Medication Management can be a challenge at any age. There are tools and resources available to help. 

Be a Savvy Shopper (Know Your Insurance)!

Medicare beneficiaries can call their local State Health Insurance Information Program (SHIP), which is called MMAP in Michigan. The Acronym stands for Medicare Medicaid Assistance Program.  MMAP counselors will use the Medicare.gov website to help you discover which prescription programs will include your unique combination of medications. The website compares prices on medications, pharmacy networks, and more, so you don’t overpay.   

Connect with MMAP by calling 800-803-7174 in Battle Creek, 269-781-0846 in Marshall, or 517-529-3842 in Albion. The 800 number serves the entire state, geo-routing calls to the nearest MMAP regional office. 

Partner with your Pharmacist

Another aspect of Medication Management is scheduling. What do you take, and when? Should you take your medication with food or without? Your pharmacist can be your best help for managing dosing schedules, as most pharmacies now offer some type of blister-pack medication packaging. They can sort prescriptions and vitamins/minerals into easy-open labelled packets for morning, midday, dinner time and bedtime. Some pharmacies charge extra for this service, you need to ask if there is a cost.  Your pharmacy can also print out your complete medication list to carry with you. Keep a copy at home for caregivers, too!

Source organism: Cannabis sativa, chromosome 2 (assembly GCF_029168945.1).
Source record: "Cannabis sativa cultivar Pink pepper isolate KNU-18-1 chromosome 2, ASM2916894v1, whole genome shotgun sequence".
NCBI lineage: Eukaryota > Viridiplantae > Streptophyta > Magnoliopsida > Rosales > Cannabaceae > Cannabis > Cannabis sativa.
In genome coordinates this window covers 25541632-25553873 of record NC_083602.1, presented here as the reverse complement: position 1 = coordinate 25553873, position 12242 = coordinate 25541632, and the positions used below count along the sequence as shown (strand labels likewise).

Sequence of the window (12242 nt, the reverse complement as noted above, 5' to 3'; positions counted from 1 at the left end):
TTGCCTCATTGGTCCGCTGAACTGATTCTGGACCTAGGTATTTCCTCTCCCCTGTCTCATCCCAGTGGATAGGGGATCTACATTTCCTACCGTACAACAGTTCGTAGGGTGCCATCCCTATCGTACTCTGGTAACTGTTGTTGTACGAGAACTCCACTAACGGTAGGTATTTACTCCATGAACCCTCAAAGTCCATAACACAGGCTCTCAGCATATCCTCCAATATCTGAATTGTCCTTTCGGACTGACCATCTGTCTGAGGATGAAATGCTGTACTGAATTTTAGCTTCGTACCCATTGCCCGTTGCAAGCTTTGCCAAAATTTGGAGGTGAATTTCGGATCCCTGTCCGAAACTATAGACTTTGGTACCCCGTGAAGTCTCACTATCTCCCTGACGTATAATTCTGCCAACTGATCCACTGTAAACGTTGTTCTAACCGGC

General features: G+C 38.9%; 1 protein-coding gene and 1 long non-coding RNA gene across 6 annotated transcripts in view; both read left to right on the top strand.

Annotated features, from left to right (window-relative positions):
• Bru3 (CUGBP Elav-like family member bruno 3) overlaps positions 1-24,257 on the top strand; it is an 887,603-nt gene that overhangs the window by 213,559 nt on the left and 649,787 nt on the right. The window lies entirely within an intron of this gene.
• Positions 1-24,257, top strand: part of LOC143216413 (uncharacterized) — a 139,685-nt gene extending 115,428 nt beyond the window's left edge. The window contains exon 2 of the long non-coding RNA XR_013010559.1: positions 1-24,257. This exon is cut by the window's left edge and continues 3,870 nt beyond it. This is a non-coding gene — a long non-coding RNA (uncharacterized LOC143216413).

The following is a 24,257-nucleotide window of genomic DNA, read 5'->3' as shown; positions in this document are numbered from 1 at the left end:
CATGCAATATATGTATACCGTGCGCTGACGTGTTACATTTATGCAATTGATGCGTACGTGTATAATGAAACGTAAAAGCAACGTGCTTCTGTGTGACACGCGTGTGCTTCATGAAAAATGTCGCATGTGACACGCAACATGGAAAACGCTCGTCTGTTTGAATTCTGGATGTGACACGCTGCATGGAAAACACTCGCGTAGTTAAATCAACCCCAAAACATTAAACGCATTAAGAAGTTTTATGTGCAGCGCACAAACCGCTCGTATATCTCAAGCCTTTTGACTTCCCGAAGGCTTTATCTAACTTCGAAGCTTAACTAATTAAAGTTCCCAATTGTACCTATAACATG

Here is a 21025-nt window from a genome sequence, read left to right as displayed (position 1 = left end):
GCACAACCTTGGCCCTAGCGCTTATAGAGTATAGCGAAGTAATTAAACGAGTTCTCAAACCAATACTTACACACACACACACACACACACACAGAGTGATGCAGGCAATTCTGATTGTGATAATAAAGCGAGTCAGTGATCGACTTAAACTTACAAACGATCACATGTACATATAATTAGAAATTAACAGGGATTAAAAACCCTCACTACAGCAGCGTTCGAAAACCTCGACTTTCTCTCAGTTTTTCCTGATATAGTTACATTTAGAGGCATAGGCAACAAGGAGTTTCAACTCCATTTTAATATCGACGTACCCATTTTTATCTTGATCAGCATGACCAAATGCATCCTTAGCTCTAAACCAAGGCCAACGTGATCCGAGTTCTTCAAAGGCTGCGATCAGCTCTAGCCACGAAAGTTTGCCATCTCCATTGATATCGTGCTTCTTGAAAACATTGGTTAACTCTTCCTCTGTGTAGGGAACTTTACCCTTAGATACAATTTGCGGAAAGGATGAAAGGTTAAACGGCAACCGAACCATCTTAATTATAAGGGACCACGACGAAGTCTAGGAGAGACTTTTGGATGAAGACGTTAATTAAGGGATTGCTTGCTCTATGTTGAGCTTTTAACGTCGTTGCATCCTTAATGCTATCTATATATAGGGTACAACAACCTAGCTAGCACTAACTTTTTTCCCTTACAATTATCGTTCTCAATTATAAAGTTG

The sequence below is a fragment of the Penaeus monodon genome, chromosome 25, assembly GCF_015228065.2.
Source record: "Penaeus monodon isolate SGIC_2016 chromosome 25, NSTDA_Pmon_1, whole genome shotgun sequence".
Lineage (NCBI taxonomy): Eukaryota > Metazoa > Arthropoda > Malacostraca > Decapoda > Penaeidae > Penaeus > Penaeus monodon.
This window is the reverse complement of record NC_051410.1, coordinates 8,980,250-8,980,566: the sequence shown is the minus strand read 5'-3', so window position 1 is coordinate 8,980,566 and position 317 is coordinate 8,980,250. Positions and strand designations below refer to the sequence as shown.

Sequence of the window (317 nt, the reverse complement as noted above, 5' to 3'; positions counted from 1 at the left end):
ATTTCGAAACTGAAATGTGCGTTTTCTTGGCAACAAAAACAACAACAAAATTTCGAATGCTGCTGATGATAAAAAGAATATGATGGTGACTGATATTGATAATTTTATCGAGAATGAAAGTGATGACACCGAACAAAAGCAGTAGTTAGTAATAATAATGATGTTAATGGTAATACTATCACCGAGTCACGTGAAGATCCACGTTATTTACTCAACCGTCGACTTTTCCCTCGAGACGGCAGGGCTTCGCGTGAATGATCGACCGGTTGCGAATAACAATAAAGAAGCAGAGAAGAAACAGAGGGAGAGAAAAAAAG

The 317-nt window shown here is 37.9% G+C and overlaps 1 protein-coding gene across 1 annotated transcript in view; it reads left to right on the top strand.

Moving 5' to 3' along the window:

If blister packaging isn’t for you, pill sorters and medication reminder phone alarm apps are also useful. 

Your pharmacist can also provide Medication Therapy Management.  They will review all the meds and over the counters you are on, and guide you on how to time taking those meds so that they are best absorbed and used by your body. The pharmacist can contact your doctors if any medications have been inadvertently doubled-for example, if your general doctor and your heart specialist each prescribed a similar blood pressure or heart medication. Medicare covers this service for most beneficiaries. 

Be your own Advocate!

As a consumer, you need to know what you are taking and why. Be your own advocate when prescribed a new medication.  Ask your doctor what the medicine is supposed to do. Will it cure my medical condition? Will it slow down progression of a chronic condition? How will I know it is working? Will I feel different, or will we do lab tests to monitor if it is working? How long will it take for the medication to begin working? Some medicines can take a month or more!  Is there a generic form of this medication? Is there a cost-assistance program from the manufacturer?  If I cannot afford it, what different medicine might I be able to use for this same health condition? These are all great questions to ask, even if you are already taking some medications.

Medication Management can be a challenge, but comparison shopping for your insurance, partnering with your pharmacist, and being your own advocate will empower you to take control!

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